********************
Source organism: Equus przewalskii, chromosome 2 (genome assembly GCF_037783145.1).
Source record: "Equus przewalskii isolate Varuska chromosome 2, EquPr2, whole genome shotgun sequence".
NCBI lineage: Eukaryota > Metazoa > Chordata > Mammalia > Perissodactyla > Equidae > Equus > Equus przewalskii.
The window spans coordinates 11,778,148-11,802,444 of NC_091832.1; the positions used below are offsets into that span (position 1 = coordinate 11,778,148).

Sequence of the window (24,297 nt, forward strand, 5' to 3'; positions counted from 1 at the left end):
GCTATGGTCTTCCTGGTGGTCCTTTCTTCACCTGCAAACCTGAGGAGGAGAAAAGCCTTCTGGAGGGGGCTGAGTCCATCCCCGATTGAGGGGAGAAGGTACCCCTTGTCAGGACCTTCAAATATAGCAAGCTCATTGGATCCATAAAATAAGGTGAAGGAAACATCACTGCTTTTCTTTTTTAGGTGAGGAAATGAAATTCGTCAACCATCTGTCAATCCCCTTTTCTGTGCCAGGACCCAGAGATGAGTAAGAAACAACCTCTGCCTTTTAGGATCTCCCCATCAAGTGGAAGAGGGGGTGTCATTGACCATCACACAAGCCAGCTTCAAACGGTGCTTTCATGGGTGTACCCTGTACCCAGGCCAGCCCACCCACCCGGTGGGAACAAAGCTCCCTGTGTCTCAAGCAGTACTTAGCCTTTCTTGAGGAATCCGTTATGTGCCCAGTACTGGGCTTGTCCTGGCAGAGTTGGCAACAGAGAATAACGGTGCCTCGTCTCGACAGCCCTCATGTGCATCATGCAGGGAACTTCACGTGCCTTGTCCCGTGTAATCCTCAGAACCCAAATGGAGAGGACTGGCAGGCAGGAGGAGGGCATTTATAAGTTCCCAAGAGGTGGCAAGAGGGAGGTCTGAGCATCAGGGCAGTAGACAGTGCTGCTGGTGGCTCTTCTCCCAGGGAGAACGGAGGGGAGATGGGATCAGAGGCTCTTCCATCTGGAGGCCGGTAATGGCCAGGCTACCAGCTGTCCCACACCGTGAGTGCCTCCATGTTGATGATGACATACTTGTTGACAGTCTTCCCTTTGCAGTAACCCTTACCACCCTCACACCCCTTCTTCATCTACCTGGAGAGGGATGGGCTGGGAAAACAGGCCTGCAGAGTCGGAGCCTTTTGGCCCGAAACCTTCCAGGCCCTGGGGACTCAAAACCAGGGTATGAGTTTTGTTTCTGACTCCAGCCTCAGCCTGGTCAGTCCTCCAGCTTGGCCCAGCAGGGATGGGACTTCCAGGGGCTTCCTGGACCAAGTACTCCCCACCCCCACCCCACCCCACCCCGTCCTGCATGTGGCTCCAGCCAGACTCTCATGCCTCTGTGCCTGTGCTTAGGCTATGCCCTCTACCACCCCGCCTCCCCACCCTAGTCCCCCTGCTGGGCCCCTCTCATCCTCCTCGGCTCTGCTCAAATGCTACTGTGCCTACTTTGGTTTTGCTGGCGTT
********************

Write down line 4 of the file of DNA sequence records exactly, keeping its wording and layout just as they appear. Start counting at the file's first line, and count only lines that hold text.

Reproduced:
The window spans coordinates 11,778,148-11,802,444 of NC_091832.1; the positions used below are offsets into that span (position 1 = coordinate 11,778,148).